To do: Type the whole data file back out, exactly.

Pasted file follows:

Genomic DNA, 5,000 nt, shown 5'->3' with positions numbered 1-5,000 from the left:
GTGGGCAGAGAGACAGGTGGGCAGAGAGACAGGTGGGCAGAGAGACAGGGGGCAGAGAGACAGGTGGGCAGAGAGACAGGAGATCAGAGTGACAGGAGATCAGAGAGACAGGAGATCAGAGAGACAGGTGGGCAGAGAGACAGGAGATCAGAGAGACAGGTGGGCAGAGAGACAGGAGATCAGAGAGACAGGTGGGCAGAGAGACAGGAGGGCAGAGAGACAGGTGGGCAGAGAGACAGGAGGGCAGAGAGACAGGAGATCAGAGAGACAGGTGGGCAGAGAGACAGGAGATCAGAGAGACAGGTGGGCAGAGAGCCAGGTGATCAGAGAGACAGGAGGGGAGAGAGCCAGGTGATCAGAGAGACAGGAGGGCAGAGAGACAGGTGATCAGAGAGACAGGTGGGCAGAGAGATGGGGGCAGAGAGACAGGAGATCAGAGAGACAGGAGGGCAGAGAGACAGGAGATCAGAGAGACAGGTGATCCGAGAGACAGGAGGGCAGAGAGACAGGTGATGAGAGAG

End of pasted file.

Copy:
Genomic DNA, 5,000 nt, shown 5'->3' with positions numbered 1-5,000 from the left:
GTGGGCAGAGAGACAGGTGGGCAGAGAGACAGGTGGGCAGAGAGACAGGGGGCAGAGAGACAGGTGGGCAGAGAGACAGGAGATCAGAGTGACAGGAGATCAGAGAGACAGGAGATCAGAGAGACAGGTGGGCAGAGAGACAGGAGATCAGAGAGACAGGTGGGCAGAGAGACAGGAGATCAGAGAGACAGGTGGGCAGAGAGACAGGAGGGCAGAGAGACAGGTGGGCAGAGAGACAGGAGGGCAGAGAGACAGGAGATCAGAGAGACAGGTGGGCAGAGAGACAGGAGATCAGAGAGACAGGTGGGCAGAGAGCCAGGTGATCAGAGAGACAGGAGGGGAGAGAGCCAGGTGATCAGAGAGACAGGAGGGCAGAGAGACAGGTGATCAGAGAGACAGGTGGGCAGAGAGATGGGGGCAGAGAGACAGGAGATCAGAGAGACAGGAGGGCAGAGAGACAGGAGATCAGAGAGACAGGTGATCCGAGAGACAGGAGGGCAGAGAGACAGGTGATGAGAGAG